Using mAbs has become a novel way of targeting antigens in a wide variety of diseases and conditions since the first mAb was approved in 1986. Orthoclone OKT3® (muromonab-CD3) was the first mAb approved by the Food and Drug Administration (FDA). OKT3 was produced based on murine hybridoma technology by Kohler and Milston for the treatment of acute transplant rejection [2]. Currently, mAbs are the important group of therapeutic molecules in clinical trials for treating different disorders such as inflammatory and autoimmune diseases (e.g. rheumatoid arthritis, systemic lupus erythematosus, psoriasis, inflammatory bowel diseases), malignancies (e.g. leukemia, melanoma, breast cancer, and multiple myeloma), cardiovascular, and infectious diseases [3].

Murine mAbs was the first generation of monoclonal antibodies developed by hybridoma technology. They have no human components in their structure and could result in producing human anti-mouse antibodies (HAMAs). HAMA response caused hypersensitivity reactions (e.g. anaphylaxis and serum sickness) in the recipients, resulting in fast clearance of antibodies or reducing their effectiveness [4]. Genetic engineering approaches and using transgenic animals were developed to overcome these troubles; So that a transformed cell line could produce the altered antibody structurally closer to human antibodies. These modified antibodies are known as chimeric mAbs because their constant region is human while their variable region is murine (Table 1). This technology was developed for the first time in 1980s by scientists in Cambridge, UK. After that, humanized and fully human mAbs were developed to reduce mAb immunogenicity and their side effects. Humanized antibodies have human light and heavy chains but hypervariable regions are still murine while fully human antibodies are totally humanized. However, they are still immunogens and may have important adverse effects caused by production of antidrug antibodies (ADAs) [5]. This chapter summarizes the general properties of mAbs, their production processes, and their important applications, including therapeutic and diagnostic uses.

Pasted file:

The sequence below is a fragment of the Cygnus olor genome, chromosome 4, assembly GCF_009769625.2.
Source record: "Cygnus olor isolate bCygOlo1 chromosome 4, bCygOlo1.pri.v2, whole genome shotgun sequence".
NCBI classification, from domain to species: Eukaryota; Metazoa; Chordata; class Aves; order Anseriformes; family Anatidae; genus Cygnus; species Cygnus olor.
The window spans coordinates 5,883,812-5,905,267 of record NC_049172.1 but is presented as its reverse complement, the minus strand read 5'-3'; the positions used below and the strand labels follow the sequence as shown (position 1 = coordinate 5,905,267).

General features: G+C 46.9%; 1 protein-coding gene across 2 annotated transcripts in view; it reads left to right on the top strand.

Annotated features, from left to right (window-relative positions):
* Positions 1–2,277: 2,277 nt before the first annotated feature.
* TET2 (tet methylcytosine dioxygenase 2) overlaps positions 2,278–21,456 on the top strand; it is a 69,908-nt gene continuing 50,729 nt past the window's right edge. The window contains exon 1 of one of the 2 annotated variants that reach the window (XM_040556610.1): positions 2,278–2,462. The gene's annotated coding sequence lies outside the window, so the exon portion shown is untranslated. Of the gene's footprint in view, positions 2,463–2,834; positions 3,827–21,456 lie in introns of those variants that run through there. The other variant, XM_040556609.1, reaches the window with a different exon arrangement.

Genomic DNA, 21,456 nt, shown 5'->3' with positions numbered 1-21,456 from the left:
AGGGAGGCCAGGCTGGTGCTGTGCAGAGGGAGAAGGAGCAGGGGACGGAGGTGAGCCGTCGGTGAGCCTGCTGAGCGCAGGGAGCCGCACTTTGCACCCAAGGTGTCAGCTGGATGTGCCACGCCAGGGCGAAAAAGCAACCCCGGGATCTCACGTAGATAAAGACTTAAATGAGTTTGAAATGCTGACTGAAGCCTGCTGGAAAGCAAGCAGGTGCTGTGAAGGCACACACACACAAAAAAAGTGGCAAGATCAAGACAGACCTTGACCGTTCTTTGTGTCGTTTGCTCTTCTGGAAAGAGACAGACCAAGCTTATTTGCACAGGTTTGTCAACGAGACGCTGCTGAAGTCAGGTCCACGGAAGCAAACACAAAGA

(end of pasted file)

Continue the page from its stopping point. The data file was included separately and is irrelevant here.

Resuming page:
Table 1.

Different types of monoclonal antibodies. Murine mAbs were the first generation of mAbs with higher immunogenicity in humans. Gene engineering methods provide the less immunogenic mAbs by replacing human components in mAb structure. mAb: Monoclonal antibody.


2. Antibody structure and functions: immunoglobulin G as the therapeutic mAb

An antibody molecule has a Y-shaped structure with a total molecular weight of ~150 kDa, composed of four polypeptide chains including two identical heavy (H) and two light (L) chains (Figure 1). Covalent bonds (mainly disulfide interactions) provide the stability of heavy and light chains next to each other. Each heavy or light chain is composed of constant (CH and CL, respectively) and variable domains (VH and VL, respectively) [4].

Figure 1.

The schematic structure of an antibody. An antibody molecule is composed of four polypeptide chains including two identical heavy (H) and two light (L) chains. Each heavy or light chain is composed of constant (CH and CL, respectively) and variable domains (VH and VL, respectively). Variable domains form the antigen binding site. CDR: complementarity determining regions; S-S: disulfide bond; C: constant; V: variable.